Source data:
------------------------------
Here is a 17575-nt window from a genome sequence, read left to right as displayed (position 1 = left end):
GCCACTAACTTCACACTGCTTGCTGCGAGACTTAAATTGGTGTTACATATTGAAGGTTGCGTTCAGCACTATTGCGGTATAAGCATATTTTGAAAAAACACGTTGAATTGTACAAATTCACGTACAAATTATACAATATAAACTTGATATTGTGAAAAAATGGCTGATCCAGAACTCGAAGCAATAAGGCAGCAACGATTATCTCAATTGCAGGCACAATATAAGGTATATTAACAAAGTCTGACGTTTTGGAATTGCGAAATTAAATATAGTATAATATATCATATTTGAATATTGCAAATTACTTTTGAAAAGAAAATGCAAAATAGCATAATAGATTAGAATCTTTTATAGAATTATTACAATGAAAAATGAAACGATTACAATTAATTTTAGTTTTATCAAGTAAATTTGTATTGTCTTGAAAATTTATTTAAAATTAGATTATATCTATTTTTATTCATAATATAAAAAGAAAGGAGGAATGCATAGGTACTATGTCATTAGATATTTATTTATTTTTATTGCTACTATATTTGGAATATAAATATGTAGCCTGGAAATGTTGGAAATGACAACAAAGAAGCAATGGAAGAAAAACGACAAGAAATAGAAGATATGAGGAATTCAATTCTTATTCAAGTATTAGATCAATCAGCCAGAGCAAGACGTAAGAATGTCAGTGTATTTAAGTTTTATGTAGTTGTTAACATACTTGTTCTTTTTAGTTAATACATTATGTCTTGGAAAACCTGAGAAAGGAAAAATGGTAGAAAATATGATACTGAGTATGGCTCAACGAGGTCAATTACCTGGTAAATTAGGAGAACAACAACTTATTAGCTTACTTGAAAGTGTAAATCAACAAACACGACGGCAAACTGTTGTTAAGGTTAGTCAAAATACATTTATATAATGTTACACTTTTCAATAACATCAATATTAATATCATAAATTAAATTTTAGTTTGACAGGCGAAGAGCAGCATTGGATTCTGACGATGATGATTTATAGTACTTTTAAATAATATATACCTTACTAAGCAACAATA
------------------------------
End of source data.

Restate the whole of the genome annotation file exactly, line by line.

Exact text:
Here is a 17575-nt window from a genome sequence, read left to right as displayed (position 1 = left end):
GCCACTAACTTCACACTGCTTGCTGCGAGACTTAAATTGGTGTTACATATTGAAGGTTGCGTTCAGCACTATTGCGGTATAAGCATATTTTGAAAAAACACGTTGAATTGTACAAATTCACGTACAAATTATACAATATAAACTTGATATTGTGAAAAAATGGCTGATCCAGAACTCGAAGCAATAAGGCAGCAACGATTATCTCAATTGCAGGCACAATATAAGGTATATTAACAAAGTCTGACGTTTTGGAATTGCGAAATTAAATATAGTATAATATATCATATTTGAATATTGCAAATTACTTTTGAAAAGAAAATGCAAAATAGCATAATAGATTAGAATCTTTTATAGAATTATTACAATGAAAAATGAAACGATTACAATTAATTTTAGTTTTATCAAGTAAATTTGTATTGTCTTGAAAATTTATTTAAAATTAGATTATATCTATTTTTATTCATAATATAAAAAGAAAGGAGGAATGCATAGGTACTATGTCATTAGATATTTATTTATTTTTATTGCTACTATATTTGGAATATAAATATGTAGCCTGGAAATGTTGGAAATGACAACAAAGAAGCAATGGAAGAAAAACGACAAGAAATAGAAGATATGAGGAATTCAATTCTTATTCAAGTATTAGATCAATCAGCCAGAGCAAGACGTAAGAATGTCAGTGTATTTAAGTTTTATGTAGTTGTTAACATACTTGTTCTTTTTAGTTAATACATTATGTCTTGGAAAACCTGAGAAAGGAAAAATGGTAGAAAATATGATACTGAGTATGGCTCAACGAGGTCAATTACCTGGTAAATTAGGAGAACAACAACTTATTAGCTTACTTGAAAGTGTAAATCAACAAACACGACGGCAAACTGTTGTTAAGGTTAGTCAAAATACATTTATATAATGTTACACTTTTCAATAACATCAATATTAATATCATAAATTAAATTTTAGTTTGACAGGCGAAGAGCAGCATTGGATTCTGACGATGATGATTTATAGTACTTTTAAATAATATATACCTTACTAAGCAACAATA